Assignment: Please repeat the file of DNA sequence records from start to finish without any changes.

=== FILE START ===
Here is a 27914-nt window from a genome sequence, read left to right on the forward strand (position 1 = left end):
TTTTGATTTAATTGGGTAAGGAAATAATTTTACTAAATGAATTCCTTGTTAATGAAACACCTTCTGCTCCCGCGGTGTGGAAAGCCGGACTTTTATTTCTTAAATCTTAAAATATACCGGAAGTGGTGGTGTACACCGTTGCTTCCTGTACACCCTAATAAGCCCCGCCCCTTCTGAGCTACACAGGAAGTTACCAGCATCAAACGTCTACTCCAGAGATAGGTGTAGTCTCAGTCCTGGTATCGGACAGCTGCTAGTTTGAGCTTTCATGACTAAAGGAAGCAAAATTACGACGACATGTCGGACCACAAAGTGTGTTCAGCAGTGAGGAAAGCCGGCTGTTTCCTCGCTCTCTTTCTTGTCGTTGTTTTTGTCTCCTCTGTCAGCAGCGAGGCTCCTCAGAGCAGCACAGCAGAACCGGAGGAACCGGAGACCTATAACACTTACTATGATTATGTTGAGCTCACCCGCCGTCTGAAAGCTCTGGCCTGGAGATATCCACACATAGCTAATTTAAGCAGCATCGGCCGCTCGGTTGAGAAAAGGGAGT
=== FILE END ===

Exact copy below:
Here is a 27914-nt window from a genome sequence, read left to right on the forward strand (position 1 = left end):
TTTTGATTTAATTGGGTAAGGAAATAATTTTACTAAATGAATTCCTTGTTAATGAAACACCTTCTGCTCCCGCGGTGTGGAAAGCCGGACTTTTATTTCTTAAATCTTAAAATATACCGGAAGTGGTGGTGTACACCGTTGCTTCCTGTACACCCTAATAAGCCCCGCCCCTTCTGAGCTACACAGGAAGTTACCAGCATCAAACGTCTACTCCAGAGATAGGTGTAGTCTCAGTCCTGGTATCGGACAGCTGCTAGTTTGAGCTTTCATGACTAAAGGAAGCAAAATTACGACGACATGTCGGACCACAAAGTGTGTTCAGCAGTGAGGAAAGCCGGCTGTTTCCTCGCTCTCTTTCTTGTCGTTGTTTTTGTCTCCTCTGTCAGCAGCGAGGCTCCTCAGAGCAGCACAGCAGAACCGGAGGAACCGGAGACCTATAACACTTACTATGATTATGTTGAGCTCACCCGCCGTCTGAAAGCTCTGGCCTGGAGATATCCACACATAGCTAATTTAAGCAGCATCGGCCGCTCGGTTGAGAAAAGGGAGT